The centers offer quality health, education, social and community services to all patients regardless of their financial situation.

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  • Teresa Dabney is CEO of Community Health of East Tennessee, serving Campbell and surrounding counties east of the Appalachian Mountains.

The economic downturn from the coronavirus pandemic has left many Americans unable to afford medical insurance, large co-payments or deductibles. Fortunately, federally-funded community health centers provide a safety net for those unable to pay medical costs. The centers offer quality health, education, social and community services to all patients regardless of their financial situation and often exist as the only primary-care option in remote areas. Services they provide, such as sliding-scale payment plans, one-on-one assistance with free prescription drug programs, food banks and clothing closets, help families facing hard times.

Community health centers serve 30 million patients nationwide, and with so many Americans losing jobs and income, that number will most likely rise. Since April, Community Health of East Tennessee, which serves Campbell and surrounding counties, has seen on average a 40% increase per month in new patients needing assistance to cover medical costs.

Christ Community Health Center holds drive-through coronavirus testing on Frayser Boulevard, in Memphis, Tenn., on Saturday, April 25, 2020. (Photo: Ariel Cobbert/ The Commercial Appeal)

The health centers have been financially affected by the coronavirus pandemic as well. Clinics have scheduled fewer routine appointments, causing revenue to go down, and some in regions hit hard by COVID-19 are struggling under financial strain. The centers need immediate emergency funding to adapt to the ongoing pandemic and long-term funding to expand capacity, services and coverage areas to care for increasing numbers of patients affected by the economic downturn.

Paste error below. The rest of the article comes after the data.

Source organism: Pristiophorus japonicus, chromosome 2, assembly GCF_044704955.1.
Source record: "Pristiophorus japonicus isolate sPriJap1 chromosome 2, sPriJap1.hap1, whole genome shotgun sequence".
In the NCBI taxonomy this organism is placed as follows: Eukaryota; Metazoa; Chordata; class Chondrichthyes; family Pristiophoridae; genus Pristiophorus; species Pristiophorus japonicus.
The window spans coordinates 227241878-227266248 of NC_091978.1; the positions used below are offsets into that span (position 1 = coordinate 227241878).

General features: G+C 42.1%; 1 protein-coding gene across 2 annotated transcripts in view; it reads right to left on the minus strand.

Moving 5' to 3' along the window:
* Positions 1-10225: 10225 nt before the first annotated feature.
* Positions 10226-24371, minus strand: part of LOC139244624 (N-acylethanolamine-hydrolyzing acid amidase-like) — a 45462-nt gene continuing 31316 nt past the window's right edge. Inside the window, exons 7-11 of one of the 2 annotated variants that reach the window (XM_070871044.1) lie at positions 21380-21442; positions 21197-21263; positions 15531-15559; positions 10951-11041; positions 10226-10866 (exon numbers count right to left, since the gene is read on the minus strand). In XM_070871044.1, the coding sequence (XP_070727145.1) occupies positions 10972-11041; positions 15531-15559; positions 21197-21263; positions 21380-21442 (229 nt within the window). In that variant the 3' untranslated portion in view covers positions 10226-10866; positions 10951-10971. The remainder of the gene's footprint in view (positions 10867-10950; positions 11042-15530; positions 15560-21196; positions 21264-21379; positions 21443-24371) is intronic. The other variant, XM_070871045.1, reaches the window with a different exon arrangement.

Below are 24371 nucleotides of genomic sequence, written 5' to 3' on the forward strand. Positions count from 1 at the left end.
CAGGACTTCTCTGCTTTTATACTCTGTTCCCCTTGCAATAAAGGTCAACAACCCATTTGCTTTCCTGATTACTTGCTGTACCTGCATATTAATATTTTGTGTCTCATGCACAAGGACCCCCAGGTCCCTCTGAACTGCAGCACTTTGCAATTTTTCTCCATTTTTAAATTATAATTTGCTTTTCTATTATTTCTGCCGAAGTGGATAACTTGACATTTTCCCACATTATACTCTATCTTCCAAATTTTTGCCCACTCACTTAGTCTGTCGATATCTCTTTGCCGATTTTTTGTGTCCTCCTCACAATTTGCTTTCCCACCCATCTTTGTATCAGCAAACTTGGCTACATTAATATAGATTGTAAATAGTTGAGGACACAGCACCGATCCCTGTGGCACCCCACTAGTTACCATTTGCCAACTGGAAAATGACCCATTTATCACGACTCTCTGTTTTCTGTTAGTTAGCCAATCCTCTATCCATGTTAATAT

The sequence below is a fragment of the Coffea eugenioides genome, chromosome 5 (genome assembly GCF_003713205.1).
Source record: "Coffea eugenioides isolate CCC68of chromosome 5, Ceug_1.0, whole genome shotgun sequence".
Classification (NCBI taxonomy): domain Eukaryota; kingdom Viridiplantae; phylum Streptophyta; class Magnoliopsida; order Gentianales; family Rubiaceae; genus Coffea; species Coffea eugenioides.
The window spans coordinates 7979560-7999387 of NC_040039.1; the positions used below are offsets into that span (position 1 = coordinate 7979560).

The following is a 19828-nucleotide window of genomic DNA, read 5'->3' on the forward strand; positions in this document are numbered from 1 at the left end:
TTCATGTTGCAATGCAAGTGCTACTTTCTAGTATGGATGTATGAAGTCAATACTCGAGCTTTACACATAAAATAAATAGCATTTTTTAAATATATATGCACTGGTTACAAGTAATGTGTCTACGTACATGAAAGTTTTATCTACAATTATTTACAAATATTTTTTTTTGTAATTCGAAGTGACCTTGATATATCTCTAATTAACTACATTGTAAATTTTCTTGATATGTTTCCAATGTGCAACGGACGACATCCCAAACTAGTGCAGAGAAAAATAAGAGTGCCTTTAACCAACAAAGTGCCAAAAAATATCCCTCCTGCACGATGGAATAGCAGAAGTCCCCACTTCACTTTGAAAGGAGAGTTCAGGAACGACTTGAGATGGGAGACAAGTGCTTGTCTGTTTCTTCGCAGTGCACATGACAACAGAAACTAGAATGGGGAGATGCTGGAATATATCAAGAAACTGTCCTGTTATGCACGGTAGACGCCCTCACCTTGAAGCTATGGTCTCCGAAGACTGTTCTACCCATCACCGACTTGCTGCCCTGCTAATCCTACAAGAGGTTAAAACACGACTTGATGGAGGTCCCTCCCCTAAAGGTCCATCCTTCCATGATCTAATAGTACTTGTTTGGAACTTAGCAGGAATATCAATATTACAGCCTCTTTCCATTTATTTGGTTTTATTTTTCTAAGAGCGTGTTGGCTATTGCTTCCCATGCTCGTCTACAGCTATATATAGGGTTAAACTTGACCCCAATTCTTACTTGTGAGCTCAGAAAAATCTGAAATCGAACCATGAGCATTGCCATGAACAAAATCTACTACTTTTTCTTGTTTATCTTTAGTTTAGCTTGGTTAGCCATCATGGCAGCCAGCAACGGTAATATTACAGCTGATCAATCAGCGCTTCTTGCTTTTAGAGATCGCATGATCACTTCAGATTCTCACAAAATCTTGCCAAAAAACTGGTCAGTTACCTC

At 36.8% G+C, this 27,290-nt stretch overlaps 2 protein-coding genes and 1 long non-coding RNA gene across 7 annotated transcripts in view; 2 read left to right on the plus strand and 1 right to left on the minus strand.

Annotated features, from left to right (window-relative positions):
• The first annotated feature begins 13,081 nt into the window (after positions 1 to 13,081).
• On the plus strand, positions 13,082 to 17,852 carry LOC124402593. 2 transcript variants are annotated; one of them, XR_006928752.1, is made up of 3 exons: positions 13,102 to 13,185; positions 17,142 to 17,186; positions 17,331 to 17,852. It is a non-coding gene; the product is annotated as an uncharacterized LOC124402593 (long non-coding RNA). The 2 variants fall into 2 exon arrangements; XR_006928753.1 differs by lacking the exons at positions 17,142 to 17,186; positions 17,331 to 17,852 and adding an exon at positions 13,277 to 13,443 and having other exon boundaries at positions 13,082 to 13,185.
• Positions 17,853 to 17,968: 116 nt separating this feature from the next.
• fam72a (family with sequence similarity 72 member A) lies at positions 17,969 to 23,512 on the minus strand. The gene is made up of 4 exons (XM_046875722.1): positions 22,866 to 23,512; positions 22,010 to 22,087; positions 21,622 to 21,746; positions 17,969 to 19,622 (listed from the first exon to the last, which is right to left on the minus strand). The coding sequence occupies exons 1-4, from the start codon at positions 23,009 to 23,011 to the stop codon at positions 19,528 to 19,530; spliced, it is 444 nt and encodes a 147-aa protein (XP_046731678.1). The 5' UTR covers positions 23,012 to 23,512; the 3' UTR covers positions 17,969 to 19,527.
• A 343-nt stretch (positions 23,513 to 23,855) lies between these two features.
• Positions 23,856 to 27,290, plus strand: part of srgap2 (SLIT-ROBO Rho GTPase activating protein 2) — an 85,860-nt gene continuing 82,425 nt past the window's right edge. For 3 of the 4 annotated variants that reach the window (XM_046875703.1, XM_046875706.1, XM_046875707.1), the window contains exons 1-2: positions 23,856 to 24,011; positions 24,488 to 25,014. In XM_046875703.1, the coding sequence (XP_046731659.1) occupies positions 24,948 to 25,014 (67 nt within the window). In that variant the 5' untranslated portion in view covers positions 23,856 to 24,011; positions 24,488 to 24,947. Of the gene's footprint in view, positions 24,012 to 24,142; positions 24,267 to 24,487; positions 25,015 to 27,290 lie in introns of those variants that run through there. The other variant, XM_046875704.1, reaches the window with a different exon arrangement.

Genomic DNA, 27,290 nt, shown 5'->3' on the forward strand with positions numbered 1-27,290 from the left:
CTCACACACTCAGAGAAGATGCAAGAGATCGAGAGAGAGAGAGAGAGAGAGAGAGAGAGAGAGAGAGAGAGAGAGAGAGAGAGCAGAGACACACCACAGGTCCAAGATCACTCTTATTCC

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Congress, however, has been slow to pass ample emergency funding or reauthorize long-term funding that will give community health centers the financial security to plan for the current and future health care needs of their patients. The inaction of Congress is putting millions of vulnerable Americans, including nearly 220,000 Tennesseans (and counting), at risk.

Christ Community Health Center holds drive-through coronavirus testing on Frayser Boulevard, in Memphis, Tenn., on Saturday, April 25, 2020. (Photo: Ariel Cobbert/ The Commercial Appeal)

Without predictable and stable funding, Community Health of East Tennessee could become too stretched financially to hire the additional physicians and staff needed to accommodate more patients or retain specialized physicians willing to work on a sliding-payment scale. We would eventually need to scale back on outreach efforts and specialty programs, such as monitoring patients with ongoing chronic diseases or providing safe centers for domestic violence victims. Our new, one-of-a-kind mobile dental clinic would close, making basic dental care once again a hundred miles away for many Campbell County residents.

If Congressional funding doesn’t come through at all, then many of the centers would close altogether. What primary care options would be left for Americans lacking sufficient medical insurance or living in remote areas? The answer, I’m afraid, is none.

Congress must pass $7.6 billion in emergency funding over the next six months and an additional $69.7 billion over five years to stabilize community health center funding for other operational needs. Lawmakers must act now so the centers can support additional patients as well as keep our full range of quality services for those already under our care.

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Tennesseans making daily sacrifices to make ends meet should not forgo essential health care to put food on the table for their children. Thankfully, community health centers exist so that no one is forced to make those financial decisions during difficult times. Our purpose and mission are to provide hope of getting help where previously there has been despair. With Congress’ help, the centers will have stable funding to provide that hope now and in the future.

Teresa Dabney is CEO of Community Health of East Tennessee, serving Campbell and surrounding counties east of the Appalachian Mountains.  

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